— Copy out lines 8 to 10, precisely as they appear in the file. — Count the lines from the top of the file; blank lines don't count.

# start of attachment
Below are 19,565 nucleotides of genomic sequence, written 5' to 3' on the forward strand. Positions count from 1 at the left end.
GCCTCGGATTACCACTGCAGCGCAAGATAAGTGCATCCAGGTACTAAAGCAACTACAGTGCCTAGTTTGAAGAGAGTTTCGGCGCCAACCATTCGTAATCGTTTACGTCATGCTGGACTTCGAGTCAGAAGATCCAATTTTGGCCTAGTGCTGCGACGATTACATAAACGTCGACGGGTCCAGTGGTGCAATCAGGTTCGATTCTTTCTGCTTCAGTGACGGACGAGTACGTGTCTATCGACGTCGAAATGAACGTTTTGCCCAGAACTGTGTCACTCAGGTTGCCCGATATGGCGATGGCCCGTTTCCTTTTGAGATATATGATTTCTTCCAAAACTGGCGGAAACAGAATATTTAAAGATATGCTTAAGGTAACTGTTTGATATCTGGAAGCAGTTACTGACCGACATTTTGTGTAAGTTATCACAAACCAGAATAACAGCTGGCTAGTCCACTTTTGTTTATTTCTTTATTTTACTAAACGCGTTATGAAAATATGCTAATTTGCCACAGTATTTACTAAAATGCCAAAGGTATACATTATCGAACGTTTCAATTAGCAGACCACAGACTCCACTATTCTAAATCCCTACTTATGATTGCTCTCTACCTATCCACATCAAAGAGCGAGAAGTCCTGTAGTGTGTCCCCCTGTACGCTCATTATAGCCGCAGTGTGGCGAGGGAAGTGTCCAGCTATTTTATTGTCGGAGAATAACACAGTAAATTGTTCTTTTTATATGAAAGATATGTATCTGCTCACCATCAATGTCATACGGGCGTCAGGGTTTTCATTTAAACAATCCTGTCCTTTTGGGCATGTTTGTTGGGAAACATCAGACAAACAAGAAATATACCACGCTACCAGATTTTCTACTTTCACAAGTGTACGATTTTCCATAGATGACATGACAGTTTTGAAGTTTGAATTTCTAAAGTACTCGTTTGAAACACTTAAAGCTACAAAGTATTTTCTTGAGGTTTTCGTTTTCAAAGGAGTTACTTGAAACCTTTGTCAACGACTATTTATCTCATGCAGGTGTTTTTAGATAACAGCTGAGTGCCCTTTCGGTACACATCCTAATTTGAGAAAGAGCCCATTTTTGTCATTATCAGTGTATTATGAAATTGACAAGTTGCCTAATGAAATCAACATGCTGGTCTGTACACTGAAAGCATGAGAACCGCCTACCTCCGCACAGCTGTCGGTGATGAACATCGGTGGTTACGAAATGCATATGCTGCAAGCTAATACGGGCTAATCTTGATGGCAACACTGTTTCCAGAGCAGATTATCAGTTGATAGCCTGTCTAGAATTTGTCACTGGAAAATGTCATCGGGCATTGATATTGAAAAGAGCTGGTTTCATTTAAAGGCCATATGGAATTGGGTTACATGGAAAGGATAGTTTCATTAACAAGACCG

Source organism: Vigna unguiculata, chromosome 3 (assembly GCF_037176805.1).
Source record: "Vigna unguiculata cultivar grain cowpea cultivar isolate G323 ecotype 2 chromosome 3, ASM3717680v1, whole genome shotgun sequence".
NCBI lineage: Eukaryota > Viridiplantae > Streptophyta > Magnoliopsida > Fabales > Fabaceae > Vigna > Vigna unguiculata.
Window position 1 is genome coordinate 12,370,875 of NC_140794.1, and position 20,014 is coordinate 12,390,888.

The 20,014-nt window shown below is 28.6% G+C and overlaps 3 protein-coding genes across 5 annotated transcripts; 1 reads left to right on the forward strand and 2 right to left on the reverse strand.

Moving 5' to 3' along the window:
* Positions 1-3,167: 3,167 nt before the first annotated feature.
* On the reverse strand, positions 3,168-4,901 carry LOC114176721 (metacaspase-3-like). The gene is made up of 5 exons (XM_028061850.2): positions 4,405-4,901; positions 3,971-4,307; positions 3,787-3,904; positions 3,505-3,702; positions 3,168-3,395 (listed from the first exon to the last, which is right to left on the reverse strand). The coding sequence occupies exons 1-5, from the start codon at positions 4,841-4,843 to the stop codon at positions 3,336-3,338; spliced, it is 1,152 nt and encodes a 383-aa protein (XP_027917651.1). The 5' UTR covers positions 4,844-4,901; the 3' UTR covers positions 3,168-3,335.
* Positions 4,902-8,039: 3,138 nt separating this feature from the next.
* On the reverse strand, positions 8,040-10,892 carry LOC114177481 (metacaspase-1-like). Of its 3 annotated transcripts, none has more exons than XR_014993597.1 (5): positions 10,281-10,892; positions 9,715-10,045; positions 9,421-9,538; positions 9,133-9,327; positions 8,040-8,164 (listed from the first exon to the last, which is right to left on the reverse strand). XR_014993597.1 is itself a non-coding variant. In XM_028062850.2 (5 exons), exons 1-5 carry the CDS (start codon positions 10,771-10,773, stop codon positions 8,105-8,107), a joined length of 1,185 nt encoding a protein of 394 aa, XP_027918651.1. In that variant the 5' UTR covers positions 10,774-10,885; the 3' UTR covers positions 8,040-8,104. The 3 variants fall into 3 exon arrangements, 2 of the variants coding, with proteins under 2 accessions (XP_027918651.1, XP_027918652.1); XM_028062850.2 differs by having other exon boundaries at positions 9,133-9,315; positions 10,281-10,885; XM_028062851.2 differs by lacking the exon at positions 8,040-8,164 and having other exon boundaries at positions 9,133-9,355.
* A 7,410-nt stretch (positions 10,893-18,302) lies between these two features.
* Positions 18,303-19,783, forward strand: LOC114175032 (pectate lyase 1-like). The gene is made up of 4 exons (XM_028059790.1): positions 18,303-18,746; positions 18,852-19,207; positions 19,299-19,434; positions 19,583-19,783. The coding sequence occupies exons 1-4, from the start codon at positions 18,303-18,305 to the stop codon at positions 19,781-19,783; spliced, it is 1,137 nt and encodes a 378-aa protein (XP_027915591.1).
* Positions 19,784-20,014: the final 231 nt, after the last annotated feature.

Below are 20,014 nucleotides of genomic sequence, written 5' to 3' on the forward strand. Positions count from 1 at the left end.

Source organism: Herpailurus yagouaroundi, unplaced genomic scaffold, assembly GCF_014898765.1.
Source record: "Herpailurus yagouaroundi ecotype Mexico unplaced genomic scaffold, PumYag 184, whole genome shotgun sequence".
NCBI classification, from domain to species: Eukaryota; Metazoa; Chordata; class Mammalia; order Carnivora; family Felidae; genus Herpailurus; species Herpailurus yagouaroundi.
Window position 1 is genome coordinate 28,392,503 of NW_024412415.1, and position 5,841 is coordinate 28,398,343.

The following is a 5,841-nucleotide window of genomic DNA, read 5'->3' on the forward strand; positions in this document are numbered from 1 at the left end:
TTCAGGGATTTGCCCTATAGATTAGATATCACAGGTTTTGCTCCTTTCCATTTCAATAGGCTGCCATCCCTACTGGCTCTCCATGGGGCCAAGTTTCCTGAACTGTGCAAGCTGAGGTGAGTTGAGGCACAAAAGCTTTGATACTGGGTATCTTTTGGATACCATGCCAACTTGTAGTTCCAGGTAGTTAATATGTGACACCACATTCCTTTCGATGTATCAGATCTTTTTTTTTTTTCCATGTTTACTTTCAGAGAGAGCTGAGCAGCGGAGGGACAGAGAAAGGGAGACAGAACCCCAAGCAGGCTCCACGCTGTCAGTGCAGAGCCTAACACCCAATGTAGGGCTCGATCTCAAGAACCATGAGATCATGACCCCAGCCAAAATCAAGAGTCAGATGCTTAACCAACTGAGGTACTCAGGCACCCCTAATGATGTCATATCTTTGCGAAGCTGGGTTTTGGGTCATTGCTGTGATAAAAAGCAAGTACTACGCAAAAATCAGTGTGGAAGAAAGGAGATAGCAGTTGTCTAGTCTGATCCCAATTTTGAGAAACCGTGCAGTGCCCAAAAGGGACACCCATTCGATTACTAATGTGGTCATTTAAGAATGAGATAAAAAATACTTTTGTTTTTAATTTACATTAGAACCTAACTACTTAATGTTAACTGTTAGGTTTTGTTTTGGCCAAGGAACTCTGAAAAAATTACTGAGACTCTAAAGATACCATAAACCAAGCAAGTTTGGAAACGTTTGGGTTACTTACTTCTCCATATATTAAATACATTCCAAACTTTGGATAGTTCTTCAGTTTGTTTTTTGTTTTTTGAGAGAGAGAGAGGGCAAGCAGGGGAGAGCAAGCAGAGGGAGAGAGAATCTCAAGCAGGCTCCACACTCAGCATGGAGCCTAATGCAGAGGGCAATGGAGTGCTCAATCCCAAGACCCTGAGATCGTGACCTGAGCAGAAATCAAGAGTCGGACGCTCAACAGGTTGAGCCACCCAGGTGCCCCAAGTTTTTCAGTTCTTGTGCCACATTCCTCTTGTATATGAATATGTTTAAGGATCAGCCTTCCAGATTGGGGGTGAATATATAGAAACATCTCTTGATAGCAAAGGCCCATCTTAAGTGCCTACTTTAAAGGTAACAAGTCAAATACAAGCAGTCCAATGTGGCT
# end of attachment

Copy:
Moving 5' to 3' along the window:
* Positions 1-3,167: 3,167 nt before the first annotated feature.
* On the reverse strand, positions 3,168-4,901 carry LOC114176721 (metacaspase-3-like). The gene is made up of 5 exons (XM_028061850.2): positions 4,405-4,901; positions 3,971-4,307; positions 3,787-3,904; positions 3,505-3,702; positions 3,168-3,395 (listed from the first exon to the last, which is right to left on the reverse strand). The coding sequence occupies exons 1-5, from the start codon at positions 4,841-4,843 to the stop codon at positions 3,336-3,338; spliced, it is 1,152 nt and encodes a 383-aa protein (XP_027917651.1). The 5' UTR covers positions 4,844-4,901; the 3' UTR covers positions 3,168-3,335.